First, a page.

Porlock Weir is a small harbour-side settlement at the west end of Porlock Bay and faces northeast towards the Bristol Channel with extensive views towards Bossington Hill and Hurlstone Point. These lie 4 km distant to the east, with the Welsh coast between 20-30 km to the north. Steeply wooded slopes immediately above Porlock Weir, plunge some 250 metres towards the sea from the high moors beyond. They form an important backdrop, and provide shelter from the south and west.
The much larger village of Porlock is situated on the A39, less than 3 km. to the east and is linked to Porlock Weir by the B3225. This is a no-through road apart from the Worthy Toll Road, which provides an alternative route to the 1 in 4 gradient at the notorious Porlock Hill.
Part of the conservation area, and much land surrounding it, is within the Porlock Manor Estate, which for the past several centuries has been owned by the Blathwayt family. A number of the estate cottages retain picturesque examples of characteristic vernacular detail, some in the later Arts & Crafts tradition. The strong estate identity enables the maintenance of the traditional features of its buildings, which provides a timeless and homogenous character.
The history of Porlock Weir is undoubtedly closely allied with that of Porlock village. 18th century maps refer to the harbour as Porlock Quay. Porlock dates from Saxon times when it was known as Portloca (Anglo-Saxon Chronicle, 918). In the Domesday Book it is Portloc, and, as the name implies was “the enclosure by the harbour.” The Manor was given by William the Conqueror to Baldwin de Brionis, and included the Quay. In 1366 it is recorded that the new lord, Sir Nigel Loring created a park in the locality, but during the reign of Richard II, his daughter Isabel possessed the manor following division of her father’s estate, and carried it by marriage into the family of Robert Harrington. Edward Rogers of Cannington is recorded as acquiring the manor from James I in 1610, from whom it was inherited by the Winter and Blathwayt families, originally from Dyrham in Gloucestershire.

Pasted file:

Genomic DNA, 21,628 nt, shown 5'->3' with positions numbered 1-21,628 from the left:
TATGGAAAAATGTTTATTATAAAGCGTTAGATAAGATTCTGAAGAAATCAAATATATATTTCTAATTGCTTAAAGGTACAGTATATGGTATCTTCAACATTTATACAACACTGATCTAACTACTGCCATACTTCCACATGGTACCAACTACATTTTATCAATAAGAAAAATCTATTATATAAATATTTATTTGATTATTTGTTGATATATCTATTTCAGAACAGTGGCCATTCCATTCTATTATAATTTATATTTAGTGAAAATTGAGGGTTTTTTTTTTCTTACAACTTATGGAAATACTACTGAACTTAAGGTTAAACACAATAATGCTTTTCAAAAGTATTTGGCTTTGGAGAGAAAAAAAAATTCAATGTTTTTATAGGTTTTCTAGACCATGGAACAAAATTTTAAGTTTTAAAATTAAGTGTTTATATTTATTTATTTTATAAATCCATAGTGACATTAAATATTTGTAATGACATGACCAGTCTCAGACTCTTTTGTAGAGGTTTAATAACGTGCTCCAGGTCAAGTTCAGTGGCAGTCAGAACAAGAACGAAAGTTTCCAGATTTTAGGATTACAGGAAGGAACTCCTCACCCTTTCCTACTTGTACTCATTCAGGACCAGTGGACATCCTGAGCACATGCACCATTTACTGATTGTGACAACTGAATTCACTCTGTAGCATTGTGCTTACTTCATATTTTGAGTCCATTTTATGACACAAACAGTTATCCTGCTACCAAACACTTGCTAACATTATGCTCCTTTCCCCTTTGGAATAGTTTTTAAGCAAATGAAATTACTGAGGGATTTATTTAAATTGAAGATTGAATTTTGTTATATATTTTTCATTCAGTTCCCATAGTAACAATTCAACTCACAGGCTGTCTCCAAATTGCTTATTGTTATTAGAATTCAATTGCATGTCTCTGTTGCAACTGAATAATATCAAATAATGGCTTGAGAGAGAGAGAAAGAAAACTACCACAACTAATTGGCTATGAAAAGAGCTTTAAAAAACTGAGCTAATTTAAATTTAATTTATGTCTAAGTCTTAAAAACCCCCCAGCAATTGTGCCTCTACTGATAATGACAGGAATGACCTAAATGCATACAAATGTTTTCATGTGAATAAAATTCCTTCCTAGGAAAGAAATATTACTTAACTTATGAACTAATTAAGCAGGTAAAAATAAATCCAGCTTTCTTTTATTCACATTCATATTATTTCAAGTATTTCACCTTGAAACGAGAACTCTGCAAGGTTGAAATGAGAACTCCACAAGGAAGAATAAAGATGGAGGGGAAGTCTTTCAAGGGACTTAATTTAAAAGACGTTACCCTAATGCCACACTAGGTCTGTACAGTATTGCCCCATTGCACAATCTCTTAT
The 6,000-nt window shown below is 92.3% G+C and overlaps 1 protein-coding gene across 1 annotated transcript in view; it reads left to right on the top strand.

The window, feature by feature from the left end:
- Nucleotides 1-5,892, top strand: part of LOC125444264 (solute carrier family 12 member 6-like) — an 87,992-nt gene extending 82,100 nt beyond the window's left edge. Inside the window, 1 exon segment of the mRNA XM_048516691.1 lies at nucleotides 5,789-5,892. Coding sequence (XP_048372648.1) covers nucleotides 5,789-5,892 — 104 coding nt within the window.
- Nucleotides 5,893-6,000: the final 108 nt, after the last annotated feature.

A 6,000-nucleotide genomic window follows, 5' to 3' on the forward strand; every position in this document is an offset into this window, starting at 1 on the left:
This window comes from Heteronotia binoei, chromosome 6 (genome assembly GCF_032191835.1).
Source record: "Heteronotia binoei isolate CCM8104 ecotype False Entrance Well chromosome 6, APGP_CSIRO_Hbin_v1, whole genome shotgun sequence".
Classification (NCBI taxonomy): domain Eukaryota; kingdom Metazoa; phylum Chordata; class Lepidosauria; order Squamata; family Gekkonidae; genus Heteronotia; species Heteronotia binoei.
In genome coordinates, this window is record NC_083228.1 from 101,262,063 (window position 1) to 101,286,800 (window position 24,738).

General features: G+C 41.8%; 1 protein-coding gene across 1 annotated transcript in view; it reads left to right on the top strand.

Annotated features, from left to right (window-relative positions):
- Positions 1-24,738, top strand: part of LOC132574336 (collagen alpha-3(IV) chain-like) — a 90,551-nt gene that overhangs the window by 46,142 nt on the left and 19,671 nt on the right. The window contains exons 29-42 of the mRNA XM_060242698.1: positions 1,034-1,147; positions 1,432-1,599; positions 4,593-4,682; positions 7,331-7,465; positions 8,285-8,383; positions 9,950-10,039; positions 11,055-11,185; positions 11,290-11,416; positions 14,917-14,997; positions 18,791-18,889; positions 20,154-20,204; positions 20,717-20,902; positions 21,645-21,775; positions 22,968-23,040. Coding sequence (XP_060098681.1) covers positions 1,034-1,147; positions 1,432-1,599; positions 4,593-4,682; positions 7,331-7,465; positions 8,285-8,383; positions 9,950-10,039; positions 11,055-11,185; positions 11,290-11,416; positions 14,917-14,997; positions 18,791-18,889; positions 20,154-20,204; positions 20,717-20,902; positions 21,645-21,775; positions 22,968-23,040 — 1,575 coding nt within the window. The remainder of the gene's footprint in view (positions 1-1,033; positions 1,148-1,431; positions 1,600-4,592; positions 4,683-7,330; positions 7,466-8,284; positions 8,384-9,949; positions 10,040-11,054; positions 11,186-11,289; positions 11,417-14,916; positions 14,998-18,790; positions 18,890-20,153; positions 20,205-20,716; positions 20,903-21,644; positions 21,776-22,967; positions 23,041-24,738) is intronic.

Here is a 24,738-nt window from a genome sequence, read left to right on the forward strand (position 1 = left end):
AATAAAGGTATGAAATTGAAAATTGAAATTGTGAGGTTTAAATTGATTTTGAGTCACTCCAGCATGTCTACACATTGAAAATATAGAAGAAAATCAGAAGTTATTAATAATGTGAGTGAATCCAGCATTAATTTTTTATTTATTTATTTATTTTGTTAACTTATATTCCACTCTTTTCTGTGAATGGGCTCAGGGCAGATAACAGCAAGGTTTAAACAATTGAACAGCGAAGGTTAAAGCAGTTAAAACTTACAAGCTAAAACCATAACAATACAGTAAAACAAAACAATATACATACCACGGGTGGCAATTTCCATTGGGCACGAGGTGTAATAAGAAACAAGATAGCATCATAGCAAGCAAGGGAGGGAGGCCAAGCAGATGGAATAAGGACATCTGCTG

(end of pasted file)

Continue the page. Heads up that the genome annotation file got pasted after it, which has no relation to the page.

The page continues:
Although the precise location is not recorded, it is probable that in 1052, Harold (who was later to confront William at the Battle of Hastings), and his brother landed here from Ireland with nine ships. The landing was opposed by local inhabitants, but an armed resistance backed by men from Somerset and Devon failed to defeat it, and allegedly much booty was carried off. The Rolls of the bailiff for the Manor of Brendon dated 1427 refer to “making of the Weir of Porlock,” presumably for the purpose of supplying cloth and the agricultural trade. There is an interesting record made by William Culliforde, Surveyor General of His Majesty’s Customs dated 13th June 1682 which says: “I went to visit Porlock..where there is a very deep Bay and a good harbour for small vessels, to which place there are several that belong, which trade over sea… and where great quantities of
Herrings are taken and cured, which begets a great concourse of people and small craft, that may be of dangerous consequence to the Customs unless well guarded.”
In 1723, a comprehensive list of tolls was issued, payable to Mr William Blathwayt. This indicates that trade, mainly with Wales, included cattle, sheep and even poultry. The port was also used for the casting and recasting of the bells of Luccombe church, carried out in 1759 by William Evans of Chepstow. There was also some foreign trade, which included wine, tobacco, raisins, sugar, citrus fruit etc., and a suggestion of boat-building with charges on every boat or barque “built upon the lord’s waste.” The present harbour is thought to date from the early-mid 19th century, and it is believed that only one trading vessel was ever built there, in 1858.